Using snappy with python3.7 or higher

Hi,

Is someone working in a conda env with python > 3.6. I am trying to set snappy to work with at least python 3.7. From the documentation I see:

Standard Python (CPython) Approach

With this approach you can use a standard Python (CPython) interpreter installed on your computer (SNAP does not include a CPython interpreter.) The supported versions are Python 2.7, 3.3 to 3.6 64-bit (Linux + Darwin) and both 32-bit and 64-bit (Windows) as well as Anaconda distributions.

https://senbox.atlassian.net/wiki/spaces/SNAP/pages/19300362/How+to+use+the+SNAP+API+from+Python

You should mention your platform. If you are comfortable with development tools, you may be able to build jpy for newer python versions. When snappyutil.py fails to find a suitable jpy binary wheel it prints instructions for building a binary wheel with your choice of python., but you may need to deal with changes made to more recent python versions and others won’t be able to help with any issues you encounter as they won’t have the same version of python. Users who lack development experience often struggle to understand build failures.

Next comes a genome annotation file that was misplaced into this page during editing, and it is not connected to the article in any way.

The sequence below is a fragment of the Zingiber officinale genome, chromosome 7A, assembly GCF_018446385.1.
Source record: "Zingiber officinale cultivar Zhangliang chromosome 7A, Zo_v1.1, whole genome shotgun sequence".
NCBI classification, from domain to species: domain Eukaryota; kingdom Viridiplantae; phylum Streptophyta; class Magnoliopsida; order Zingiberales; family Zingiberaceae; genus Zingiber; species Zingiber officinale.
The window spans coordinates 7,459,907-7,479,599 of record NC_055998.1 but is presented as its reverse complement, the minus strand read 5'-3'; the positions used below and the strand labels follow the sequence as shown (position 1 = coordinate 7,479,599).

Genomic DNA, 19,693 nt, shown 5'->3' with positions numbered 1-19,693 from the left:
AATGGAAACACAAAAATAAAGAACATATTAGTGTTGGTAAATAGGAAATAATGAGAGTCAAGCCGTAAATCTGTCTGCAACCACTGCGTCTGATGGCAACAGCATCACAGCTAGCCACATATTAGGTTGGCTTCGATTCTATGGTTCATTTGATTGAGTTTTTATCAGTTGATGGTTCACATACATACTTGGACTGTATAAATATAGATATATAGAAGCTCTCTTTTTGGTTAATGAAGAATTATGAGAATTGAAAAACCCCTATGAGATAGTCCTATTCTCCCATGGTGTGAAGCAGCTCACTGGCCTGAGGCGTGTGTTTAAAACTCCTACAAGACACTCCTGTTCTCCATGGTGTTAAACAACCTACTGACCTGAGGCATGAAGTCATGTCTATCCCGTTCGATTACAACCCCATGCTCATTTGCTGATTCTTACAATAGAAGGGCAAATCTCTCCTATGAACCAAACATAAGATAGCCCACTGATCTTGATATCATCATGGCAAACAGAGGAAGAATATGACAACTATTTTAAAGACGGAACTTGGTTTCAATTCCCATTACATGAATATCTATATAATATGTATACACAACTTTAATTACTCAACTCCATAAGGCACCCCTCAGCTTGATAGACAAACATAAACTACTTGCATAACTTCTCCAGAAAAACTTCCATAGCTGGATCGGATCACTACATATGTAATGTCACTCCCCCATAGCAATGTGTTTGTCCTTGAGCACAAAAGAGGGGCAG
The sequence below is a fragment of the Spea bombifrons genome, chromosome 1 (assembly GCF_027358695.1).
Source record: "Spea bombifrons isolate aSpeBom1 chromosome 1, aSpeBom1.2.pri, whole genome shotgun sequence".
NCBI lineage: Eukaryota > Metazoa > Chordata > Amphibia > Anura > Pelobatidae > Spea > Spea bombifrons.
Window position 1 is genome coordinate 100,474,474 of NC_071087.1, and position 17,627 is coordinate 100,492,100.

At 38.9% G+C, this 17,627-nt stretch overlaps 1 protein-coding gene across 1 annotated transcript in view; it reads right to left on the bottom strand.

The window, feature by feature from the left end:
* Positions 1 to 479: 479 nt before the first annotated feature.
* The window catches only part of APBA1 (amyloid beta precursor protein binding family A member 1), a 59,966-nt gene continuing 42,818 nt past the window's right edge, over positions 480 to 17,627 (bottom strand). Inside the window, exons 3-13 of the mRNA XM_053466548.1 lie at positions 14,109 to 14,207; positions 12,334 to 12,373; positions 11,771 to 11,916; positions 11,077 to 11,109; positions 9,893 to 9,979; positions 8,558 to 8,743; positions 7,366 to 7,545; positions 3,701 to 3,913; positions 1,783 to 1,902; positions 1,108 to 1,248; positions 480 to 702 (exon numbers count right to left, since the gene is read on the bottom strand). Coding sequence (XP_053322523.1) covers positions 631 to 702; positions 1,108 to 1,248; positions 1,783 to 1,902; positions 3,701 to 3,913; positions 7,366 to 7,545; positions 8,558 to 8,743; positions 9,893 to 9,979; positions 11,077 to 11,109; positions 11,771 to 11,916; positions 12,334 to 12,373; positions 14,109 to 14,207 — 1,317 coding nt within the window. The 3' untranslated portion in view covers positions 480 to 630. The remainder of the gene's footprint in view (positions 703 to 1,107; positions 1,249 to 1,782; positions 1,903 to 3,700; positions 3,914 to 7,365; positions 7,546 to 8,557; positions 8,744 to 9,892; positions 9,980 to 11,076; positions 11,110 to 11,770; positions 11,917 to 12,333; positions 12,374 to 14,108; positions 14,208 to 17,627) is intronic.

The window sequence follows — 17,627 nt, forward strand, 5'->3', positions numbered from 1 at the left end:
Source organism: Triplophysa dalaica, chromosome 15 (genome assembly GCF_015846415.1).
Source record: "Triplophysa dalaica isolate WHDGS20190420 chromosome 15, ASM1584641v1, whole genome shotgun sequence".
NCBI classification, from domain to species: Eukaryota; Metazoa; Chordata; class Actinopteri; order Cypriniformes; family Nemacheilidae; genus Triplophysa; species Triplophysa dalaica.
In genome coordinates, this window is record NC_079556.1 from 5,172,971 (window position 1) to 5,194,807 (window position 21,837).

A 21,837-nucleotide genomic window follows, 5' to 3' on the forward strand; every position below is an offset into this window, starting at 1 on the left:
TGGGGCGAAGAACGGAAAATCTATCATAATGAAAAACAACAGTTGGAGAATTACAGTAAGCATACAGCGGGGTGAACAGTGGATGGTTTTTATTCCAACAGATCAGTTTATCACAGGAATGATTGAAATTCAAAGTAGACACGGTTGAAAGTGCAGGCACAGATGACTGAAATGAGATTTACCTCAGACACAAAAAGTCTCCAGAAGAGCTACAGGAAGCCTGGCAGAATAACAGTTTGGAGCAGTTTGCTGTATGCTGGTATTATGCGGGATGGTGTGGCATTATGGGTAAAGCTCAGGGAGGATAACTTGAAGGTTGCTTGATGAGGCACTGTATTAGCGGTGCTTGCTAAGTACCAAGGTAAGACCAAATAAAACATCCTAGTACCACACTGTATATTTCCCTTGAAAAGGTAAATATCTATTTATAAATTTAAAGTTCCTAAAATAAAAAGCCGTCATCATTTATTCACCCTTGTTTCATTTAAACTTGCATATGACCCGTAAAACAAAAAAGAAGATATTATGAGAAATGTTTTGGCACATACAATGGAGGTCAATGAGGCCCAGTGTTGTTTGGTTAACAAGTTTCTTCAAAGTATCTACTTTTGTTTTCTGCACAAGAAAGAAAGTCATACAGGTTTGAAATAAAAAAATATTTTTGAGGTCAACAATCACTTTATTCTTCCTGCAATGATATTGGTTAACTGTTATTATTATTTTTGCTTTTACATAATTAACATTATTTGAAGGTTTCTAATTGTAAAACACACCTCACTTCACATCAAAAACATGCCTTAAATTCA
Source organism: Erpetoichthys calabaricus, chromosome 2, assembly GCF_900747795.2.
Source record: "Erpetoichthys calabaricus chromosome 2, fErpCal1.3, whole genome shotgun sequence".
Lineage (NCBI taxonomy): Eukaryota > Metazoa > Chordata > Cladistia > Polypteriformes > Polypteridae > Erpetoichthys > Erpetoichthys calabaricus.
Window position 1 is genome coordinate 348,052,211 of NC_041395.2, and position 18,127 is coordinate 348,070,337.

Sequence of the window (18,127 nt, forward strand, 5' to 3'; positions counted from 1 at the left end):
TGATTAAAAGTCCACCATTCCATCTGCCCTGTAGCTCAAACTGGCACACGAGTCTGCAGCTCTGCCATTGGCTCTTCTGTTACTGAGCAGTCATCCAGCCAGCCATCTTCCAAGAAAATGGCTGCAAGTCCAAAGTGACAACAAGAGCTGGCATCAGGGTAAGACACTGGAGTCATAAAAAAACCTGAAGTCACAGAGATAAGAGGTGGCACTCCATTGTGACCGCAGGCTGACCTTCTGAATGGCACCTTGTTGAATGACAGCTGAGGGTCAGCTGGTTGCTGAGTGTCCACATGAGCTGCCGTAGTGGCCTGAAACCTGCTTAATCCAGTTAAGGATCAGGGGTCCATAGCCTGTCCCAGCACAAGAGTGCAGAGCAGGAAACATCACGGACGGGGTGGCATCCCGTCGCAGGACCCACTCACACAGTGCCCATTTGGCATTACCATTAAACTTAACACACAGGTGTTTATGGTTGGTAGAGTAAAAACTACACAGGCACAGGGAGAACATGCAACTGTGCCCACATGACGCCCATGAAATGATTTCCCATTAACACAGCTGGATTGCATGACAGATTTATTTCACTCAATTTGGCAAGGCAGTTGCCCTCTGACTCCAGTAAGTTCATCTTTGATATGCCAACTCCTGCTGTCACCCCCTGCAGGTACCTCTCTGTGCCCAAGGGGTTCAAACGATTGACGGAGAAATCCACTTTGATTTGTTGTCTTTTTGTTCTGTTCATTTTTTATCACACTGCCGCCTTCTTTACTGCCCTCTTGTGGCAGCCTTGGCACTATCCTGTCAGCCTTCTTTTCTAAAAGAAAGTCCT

Snappy is widely used with python-3.6, so is relatively well proven and limitations are understood.

Python 3.6 is readily available for all the platforms that run SNAP natively. With Anaconda you can install a python-3.6 environment for use with snappy. If you are hoping to embed snappy in a large python 3.n (n>6) system, you might want to review About java-python integration (Eclipse.org). If you are planning to use a particular python library you can search this forum for posts that mention the library and snappy together.

@gnwiii thanks for the details. Facing the jpy issue in 3.9 indeed and having some issues to make it work. No problem to stick to 3.6 in a conda env although I am having some issues to make rasterio and geopandas work there, but I guess those are not SNAP related obviously… Btw, working on a Windows 10 machine

Any known plans to extend snappy to more recent python versions. This may be a potential issue with time.

M